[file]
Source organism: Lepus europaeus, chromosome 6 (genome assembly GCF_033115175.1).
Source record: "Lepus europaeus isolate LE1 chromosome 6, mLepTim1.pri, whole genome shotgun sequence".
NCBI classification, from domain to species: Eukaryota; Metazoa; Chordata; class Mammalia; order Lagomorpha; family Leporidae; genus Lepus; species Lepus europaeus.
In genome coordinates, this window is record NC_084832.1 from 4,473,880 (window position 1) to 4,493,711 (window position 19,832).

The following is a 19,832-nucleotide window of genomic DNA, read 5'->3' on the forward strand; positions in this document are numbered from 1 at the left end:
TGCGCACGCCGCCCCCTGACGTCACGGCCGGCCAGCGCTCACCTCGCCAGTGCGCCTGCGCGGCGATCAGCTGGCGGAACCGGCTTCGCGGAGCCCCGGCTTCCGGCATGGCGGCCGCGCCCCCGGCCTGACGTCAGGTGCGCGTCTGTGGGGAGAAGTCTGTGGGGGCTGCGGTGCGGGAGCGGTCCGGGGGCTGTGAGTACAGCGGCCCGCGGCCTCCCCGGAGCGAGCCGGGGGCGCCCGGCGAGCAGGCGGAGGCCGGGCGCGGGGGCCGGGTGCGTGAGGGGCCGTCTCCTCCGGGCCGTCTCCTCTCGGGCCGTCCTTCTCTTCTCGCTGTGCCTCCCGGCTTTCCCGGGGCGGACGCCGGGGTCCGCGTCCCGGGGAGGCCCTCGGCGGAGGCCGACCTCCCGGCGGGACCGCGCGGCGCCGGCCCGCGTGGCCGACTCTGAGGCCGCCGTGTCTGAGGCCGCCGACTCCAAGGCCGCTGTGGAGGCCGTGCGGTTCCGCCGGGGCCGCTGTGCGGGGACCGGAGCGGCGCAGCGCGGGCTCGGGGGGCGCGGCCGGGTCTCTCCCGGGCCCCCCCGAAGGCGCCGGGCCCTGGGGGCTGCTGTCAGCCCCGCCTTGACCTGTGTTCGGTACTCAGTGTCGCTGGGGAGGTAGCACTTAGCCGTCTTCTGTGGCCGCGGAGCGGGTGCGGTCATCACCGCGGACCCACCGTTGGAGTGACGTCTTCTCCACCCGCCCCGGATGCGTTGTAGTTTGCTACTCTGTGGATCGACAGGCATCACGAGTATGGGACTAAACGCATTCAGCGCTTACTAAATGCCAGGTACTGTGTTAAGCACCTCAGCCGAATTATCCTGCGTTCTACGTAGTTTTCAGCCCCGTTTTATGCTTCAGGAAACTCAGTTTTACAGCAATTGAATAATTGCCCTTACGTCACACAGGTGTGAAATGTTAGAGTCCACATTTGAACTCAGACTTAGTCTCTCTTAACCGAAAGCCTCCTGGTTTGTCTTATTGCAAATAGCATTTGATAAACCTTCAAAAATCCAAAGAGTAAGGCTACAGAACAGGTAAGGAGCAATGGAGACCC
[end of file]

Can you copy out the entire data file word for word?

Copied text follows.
Source organism: Lepus europaeus, chromosome 6 (genome assembly GCF_033115175.1).
Source record: "Lepus europaeus isolate LE1 chromosome 6, mLepTim1.pri, whole genome shotgun sequence".
NCBI classification, from domain to species: Eukaryota; Metazoa; Chordata; class Mammalia; order Lagomorpha; family Leporidae; genus Lepus; species Lepus europaeus.
In genome coordinates, this window is record NC_084832.1 from 4,473,880 (window position 1) to 4,493,711 (window position 19,832).

The following is a 19,832-nucleotide window of genomic DNA, read 5'->3' on the forward strand; positions in this document are numbered from 1 at the left end:
TGCGCACGCCGCCCCCTGACGTCACGGCCGGCCAGCGCTCACCTCGCCAGTGCGCCTGCGCGGCGATCAGCTGGCGGAACCGGCTTCGCGGAGCCCCGGCTTCCGGCATGGCGGCCGCGCCCCCGGCCTGACGTCAGGTGCGCGTCTGTGGGGAGAAGTCTGTGGGGGCTGCGGTGCGGGAGCGGTCCGGGGGCTGTGAGTACAGCGGCCCGCGGCCTCCCCGGAGCGAGCCGGGGGCGCCCGGCGAGCAGGCGGAGGCCGGGCGCGGGGGCCGGGTGCGTGAGGGGCCGTCTCCTCCGGGCCGTCTCCTCTCGGGCCGTCCTTCTCTTCTCGCTGTGCCTCCCGGCTTTCCCGGGGCGGACGCCGGGGTCCGCGTCCCGGGGAGGCCCTCGGCGGAGGCCGACCTCCCGGCGGGACCGCGCGGCGCCGGCCCGCGTGGCCGACTCTGAGGCCGCCGTGTCTGAGGCCGCCGACTCCAAGGCCGCTGTGGAGGCCGTGCGGTTCCGCCGGGGCCGCTGTGCGGGGACCGGAGCGGCGCAGCGCGGGCTCGGGGGGCGCGGCCGGGTCTCTCCCGGGCCCCCCCGAAGGCGCCGGGCCCTGGGGGCTGCTGTCAGCCCCGCCTTGACCTGTGTTCGGTACTCAGTGTCGCTGGGGAGGTAGCACTTAGCCGTCTTCTGTGGCCGCGGAGCGGGTGCGGTCATCACCGCGGACCCACCGTTGGAGTGACGTCTTCTCCACCCGCCCCGGATGCGTTGTAGTTTGCTACTCTGTGGATCGACAGGCATCACGAGTATGGGACTAAACGCATTCAGCGCTTACTAAATGCCAGGTACTGTGTTAAGCACCTCAGCCGAATTATCCTGCGTTCTACGTAGTTTTCAGCCCCGTTTTATGCTTCAGGAAACTCAGTTTTACAGCAATTGAATAATTGCCCTTACGTCACACAGGTGTGAAATGTTAGAGTCCACATTTGAACTCAGACTTAGTCTCTCTTAACCGAAAGCCTCCTGGTTTGTCTTATTGCAAATAGCATTTGATAAACCTTCAAAAATCCAAAGAGTAAGGCTACAGAACAGGTAAGGAGCAATGGAGACCC